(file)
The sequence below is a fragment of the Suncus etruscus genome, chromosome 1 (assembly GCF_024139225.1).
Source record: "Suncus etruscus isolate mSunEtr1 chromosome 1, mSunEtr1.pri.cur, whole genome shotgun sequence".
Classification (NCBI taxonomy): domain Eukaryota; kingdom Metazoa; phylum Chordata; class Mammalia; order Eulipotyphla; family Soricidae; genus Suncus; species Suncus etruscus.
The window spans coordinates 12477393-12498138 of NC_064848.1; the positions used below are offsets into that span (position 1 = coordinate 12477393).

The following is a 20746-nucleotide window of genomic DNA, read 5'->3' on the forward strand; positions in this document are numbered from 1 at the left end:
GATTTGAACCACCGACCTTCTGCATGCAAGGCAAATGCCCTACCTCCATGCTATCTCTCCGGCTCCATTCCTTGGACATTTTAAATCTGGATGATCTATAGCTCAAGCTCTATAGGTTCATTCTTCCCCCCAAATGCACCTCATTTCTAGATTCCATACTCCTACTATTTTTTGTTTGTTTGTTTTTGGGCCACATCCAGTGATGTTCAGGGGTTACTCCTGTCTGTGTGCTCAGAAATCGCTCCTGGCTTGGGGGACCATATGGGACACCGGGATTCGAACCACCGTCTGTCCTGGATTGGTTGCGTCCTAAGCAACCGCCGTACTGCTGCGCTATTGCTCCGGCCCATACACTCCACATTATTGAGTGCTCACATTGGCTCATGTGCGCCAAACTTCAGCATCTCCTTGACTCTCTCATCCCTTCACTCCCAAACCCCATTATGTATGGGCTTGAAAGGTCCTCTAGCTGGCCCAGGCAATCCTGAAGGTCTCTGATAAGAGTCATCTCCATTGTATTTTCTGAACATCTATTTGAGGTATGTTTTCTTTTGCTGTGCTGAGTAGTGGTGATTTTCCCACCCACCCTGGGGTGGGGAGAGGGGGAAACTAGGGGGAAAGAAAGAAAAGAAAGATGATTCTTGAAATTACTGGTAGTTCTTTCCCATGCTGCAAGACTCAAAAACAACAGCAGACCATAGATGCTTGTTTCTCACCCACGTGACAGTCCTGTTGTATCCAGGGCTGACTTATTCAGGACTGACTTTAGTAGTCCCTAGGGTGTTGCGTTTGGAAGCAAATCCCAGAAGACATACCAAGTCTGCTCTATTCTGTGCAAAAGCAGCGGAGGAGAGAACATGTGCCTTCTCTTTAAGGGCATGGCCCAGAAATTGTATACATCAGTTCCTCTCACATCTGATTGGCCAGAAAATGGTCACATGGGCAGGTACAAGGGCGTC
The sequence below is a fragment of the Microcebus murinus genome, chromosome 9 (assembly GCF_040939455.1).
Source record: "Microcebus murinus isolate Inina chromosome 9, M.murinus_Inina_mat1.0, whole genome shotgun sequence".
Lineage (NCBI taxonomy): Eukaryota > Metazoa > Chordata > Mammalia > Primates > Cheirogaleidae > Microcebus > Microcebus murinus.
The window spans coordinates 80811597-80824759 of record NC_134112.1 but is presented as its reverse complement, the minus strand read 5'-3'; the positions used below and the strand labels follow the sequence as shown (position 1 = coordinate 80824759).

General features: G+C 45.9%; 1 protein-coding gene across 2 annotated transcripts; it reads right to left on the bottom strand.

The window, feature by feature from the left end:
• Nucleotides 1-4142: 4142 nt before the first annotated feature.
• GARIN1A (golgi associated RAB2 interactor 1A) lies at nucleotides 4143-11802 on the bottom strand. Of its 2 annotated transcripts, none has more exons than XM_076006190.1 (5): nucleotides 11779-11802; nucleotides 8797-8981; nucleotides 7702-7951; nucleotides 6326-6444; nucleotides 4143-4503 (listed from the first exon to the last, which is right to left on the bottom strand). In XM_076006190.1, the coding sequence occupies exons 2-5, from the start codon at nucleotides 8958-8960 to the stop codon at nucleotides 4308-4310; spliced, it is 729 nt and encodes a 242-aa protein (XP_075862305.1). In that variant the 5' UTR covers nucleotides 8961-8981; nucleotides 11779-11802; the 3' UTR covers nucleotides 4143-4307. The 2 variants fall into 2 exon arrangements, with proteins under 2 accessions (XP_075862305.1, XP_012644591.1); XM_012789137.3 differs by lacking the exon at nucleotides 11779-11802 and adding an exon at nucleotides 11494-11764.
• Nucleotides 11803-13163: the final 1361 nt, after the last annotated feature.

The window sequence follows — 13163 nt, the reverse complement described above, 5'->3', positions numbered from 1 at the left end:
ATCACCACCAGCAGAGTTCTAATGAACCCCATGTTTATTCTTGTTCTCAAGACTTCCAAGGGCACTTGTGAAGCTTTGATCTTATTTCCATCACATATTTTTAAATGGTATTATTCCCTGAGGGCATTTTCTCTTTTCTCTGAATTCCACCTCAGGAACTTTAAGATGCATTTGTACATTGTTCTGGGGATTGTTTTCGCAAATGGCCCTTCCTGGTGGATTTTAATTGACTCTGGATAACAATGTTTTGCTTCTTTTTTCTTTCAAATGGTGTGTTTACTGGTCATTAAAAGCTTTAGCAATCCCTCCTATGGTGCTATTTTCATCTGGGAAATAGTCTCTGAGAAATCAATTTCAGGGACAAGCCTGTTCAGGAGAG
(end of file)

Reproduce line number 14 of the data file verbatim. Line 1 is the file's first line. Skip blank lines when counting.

• GARIN1A (golgi associated RAB2 interactor 1A) lies at nucleotides 4143-11802 on the bottom strand. Of its 2 annotated transcripts, none has more exons than XM_076006190.1 (5): nucleotides 11779-11802; nucleotides 8797-8981; nucleotides 7702-7951; nucleotides 6326-6444; nucleotides 4143-4503 (listed from the first exon to the last, which is right to left on the bottom strand). In XM_076006190.1, the coding sequence occupies exons 2-5, from the start codon at nucleotides 8958-8960 to the stop codon at nucleotides 4308-4310; spliced, it is 729 nt and encodes a 242-aa protein (XP_075862305.1). In that variant the 5' UTR covers nucleotides 8961-8981; nucleotides 11779-11802; the 3' UTR covers nucleotides 4143-4307. The 2 variants fall into 2 exon arrangements, with proteins under 2 accessions (XP_075862305.1, XP_012644591.1); XM_012789137.3 differs by lacking the exon at nucleotides 11779-11802 and adding an exon at nucleotides 11494-11764.